of science fiction. It was its own thing, and while it shared
much of the same foundation as the house of Asimov, Herbert, Dick, and Clarke, it was
not beholden to the same principles as the genres that preceded it were. The 80’s may have given cyberpunk its birth,
but it would be the 1990’s that would further augment it, and shape it into something both
recognizable and even fashionable. There was a veritable boom of movies, TV shows
and video games on the horizon, and not only obscure media or cult classics, some of the
most successful blockbusters ever made! The end of the decade wasn’t the end of
the genre, it was only the beginning. Thanks for watching this introduction to cyberpunk,
it’s been a long time coming, and we’re incredibly happy with the final product. A shout out to Shalashaskka for his help in
writing and researching this project, and my deepest appreciation goes out to my Patrons
for helping make this level of production possible! Stay tuned for parts 2, 3 and 4 of this series,
and thank you for watching!


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    Indigo Gaming

    Thanks so much for watching! This has taken several months to put together, and I'm so happy to share my work with you all!
    Please consider becoming a Patron if you enjoyed this video ►
    …and check out my collaborator, Shalashaskka's channel, he does great work ►

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    Donut Sandwich

    “So let’s jack in to one of the most fascinating movements in recent history”
    Mega Man Battle Network Theme plays in head

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    Lucky Fucker

    Let's be honest Indigo.
    We all came here to Burn a City.
    P.s. if you didn't get the reference then shame on you.

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    Ghost in the Shell is also very interesting take on the cyberpunk genre going more in-depth into the cyberization of humans it also has a follow-up referred to as Appleseed.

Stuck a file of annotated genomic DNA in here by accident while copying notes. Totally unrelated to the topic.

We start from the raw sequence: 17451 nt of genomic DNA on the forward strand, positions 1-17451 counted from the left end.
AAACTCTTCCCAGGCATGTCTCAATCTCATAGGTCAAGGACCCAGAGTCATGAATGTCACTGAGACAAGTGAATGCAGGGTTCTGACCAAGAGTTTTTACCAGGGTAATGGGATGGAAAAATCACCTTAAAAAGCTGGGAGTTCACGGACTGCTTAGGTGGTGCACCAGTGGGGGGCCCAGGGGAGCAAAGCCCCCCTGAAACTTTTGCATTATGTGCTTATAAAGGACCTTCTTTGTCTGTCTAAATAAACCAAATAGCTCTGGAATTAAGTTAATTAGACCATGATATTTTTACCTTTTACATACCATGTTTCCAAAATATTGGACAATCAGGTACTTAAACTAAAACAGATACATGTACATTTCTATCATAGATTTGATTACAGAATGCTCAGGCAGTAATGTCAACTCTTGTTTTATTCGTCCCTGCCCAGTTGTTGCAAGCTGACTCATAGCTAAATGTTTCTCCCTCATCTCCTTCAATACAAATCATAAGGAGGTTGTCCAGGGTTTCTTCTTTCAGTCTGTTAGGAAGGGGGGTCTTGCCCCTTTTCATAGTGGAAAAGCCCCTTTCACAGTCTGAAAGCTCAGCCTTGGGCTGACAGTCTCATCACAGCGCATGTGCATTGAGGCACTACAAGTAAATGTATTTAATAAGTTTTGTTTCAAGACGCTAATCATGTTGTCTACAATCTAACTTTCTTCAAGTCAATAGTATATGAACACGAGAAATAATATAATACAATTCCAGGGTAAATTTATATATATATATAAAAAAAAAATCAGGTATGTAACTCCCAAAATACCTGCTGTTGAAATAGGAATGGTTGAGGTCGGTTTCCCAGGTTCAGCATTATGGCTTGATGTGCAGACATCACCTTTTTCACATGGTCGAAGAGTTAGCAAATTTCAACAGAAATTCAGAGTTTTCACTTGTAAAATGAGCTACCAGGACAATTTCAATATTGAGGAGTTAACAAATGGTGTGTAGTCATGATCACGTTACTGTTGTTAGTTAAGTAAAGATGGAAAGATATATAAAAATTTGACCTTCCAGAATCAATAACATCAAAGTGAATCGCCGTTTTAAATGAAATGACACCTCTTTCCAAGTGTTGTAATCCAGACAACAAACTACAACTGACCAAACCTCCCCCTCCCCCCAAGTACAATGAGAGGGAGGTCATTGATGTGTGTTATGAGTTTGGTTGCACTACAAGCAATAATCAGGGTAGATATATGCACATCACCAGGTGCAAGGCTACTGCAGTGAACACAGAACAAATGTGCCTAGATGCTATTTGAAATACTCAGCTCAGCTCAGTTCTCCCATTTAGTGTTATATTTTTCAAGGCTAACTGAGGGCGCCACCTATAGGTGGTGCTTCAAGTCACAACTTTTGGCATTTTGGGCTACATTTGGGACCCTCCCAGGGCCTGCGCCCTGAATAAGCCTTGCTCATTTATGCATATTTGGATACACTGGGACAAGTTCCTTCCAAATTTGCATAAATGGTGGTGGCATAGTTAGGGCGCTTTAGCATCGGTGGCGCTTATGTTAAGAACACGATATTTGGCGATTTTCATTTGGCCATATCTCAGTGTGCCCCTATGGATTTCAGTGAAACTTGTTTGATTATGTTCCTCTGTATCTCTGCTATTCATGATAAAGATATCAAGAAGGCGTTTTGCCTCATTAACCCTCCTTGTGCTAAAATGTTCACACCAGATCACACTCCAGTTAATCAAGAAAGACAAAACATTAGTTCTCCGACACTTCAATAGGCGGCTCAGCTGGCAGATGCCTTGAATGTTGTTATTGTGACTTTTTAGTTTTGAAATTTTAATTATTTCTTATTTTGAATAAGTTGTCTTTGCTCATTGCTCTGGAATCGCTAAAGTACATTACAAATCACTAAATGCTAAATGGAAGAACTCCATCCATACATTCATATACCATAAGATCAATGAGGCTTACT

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    Can't wait to sit down and watch this. Already love your documentaries and have been trying to find in depth look at the history of cyberpunk.

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    Komandant Data

    It's night outside, also raining, and I just woke up and am drinking black tea. Then I also see Indigo uploading a video about Cyberpunk and am like "fuck yeah!". Quality stuff as always.

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    Mixed Martial Anime

    Thanks for the very informative video.

    Wonder how long itll take society to get to this. Feel like this lifetime or the next.

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    Jaime Delfín

    This looks sharp, sounds fantastic, and tells a thrilling story. You may have a knack for writing cyber-punk yourself, if you ever try it out in earnest.
    -A mind-bender of a watch.

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    Just wonderful. One aspect of Blade Runner is how much of a pioneering music-video it was in some ways. The film has sequences each with their own Vangelis pieces, fitting in perfectly with the editing and visuals, which I believe is key to how it is so endlessly re-watchable. I recall getting out of the train station in Ginza, Tokyo for the first time and realising that no photograph could capture the sensory overload, and especially the roar surrounding me. But music video gives that sense of transportation.

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    azadeh zarakhani

    Excellent watch – I've been a devotee of cyberpunk art in all its forms for many years. The one thing I feel that may have been missed, though, is the very obvious representation of class divide in most cyberpunk world design. Tall cities where the rich live up high, outside of smog and pollution (sometimes on a different platform, as in DXHR), and the poor occupying dirty streets below.

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    You're pronouncing Vangelis wrong. Its Van-jah-less I believe, like evangelist. Your likely a younger fan looking back so it might be easy to miss details like this. Broke me out of the classic cyberpunk vibes when you said it wrong.

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    Mental Gear

    Aw. Just where it was getting into the 90s. GITS has played really important part of the prolifiration of the genre.

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    Jeffmetal 42

    Wow, this was REALLY well done! Always been a huge fan of your content, but this may be my favorite thing you have released. I can't wait to see what the rest of this series has in store for us! Thank you so much for this! Cheers!